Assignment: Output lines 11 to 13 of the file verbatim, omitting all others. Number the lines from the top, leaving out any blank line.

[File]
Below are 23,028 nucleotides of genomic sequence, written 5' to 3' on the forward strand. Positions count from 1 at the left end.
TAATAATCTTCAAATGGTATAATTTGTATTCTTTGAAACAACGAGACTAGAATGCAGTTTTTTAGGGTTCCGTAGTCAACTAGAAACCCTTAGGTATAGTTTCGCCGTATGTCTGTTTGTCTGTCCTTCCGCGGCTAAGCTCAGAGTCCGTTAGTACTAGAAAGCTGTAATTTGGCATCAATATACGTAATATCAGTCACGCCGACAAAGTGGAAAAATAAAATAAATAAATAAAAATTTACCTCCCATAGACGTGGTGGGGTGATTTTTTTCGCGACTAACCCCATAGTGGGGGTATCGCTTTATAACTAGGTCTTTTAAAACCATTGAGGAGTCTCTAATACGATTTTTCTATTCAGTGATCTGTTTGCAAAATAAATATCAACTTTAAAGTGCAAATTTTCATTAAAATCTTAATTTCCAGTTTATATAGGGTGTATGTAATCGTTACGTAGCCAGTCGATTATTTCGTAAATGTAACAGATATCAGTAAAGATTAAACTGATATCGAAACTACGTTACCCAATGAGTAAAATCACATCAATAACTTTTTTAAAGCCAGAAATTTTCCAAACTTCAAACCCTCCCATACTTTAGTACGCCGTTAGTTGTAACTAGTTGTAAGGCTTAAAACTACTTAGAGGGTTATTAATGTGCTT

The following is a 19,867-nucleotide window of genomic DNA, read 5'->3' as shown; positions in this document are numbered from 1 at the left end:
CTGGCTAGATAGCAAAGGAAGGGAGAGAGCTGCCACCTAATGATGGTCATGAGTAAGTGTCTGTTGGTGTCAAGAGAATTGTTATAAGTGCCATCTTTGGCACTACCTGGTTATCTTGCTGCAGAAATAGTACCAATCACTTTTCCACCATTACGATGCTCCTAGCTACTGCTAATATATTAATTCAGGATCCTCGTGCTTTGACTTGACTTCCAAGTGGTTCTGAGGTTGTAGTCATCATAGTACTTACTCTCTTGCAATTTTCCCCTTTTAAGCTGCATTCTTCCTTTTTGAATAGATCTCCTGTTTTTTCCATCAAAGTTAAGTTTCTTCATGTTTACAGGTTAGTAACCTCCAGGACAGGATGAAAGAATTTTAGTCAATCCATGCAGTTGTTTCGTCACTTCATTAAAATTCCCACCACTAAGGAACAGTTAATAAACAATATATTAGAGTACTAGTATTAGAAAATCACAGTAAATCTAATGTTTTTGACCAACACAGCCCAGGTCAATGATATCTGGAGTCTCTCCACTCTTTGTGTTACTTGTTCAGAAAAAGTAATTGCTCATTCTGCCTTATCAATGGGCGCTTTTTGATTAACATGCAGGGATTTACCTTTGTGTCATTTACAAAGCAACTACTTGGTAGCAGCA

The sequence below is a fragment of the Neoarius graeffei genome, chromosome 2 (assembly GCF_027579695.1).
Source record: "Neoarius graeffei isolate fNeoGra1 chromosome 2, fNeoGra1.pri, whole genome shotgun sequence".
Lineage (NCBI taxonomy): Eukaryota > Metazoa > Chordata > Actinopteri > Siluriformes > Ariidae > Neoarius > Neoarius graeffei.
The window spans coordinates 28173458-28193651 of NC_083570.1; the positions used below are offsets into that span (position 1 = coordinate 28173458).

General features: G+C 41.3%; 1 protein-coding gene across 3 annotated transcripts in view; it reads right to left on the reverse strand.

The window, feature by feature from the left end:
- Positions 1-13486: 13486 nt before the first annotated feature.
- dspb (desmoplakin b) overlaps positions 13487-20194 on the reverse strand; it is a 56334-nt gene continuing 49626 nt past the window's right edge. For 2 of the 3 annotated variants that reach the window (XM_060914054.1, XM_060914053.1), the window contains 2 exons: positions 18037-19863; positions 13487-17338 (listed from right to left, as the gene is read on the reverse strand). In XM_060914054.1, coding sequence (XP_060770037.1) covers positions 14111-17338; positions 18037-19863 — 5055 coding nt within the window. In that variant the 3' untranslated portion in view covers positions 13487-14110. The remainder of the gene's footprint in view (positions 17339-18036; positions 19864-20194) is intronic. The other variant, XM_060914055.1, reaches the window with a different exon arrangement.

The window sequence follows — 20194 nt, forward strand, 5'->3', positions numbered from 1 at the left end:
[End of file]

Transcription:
- Positions 1-13486: 13486 nt before the first annotated feature.
- dspb (desmoplakin b) overlaps positions 13487-20194 on the reverse strand; it is a 56334-nt gene continuing 49626 nt past the window's right edge. For 2 of the 3 annotated variants that reach the window (XM_060914054.1, XM_060914053.1), the window contains 2 exons: positions 18037-19863; positions 13487-17338 (listed from right to left, as the gene is read on the reverse strand). In XM_060914054.1, coding sequence (XP_060770037.1) covers positions 14111-17338; positions 18037-19863 — 5055 coding nt within the window. In that variant the 3' untranslated portion in view covers positions 13487-14110. The remainder of the gene's footprint in view (positions 17339-18036; positions 19864-20194) is intronic. The other variant, XM_060914055.1, reaches the window with a different exon arrangement.

The window sequence follows — 20194 nt, forward strand, 5'->3', positions numbered from 1 at the left end: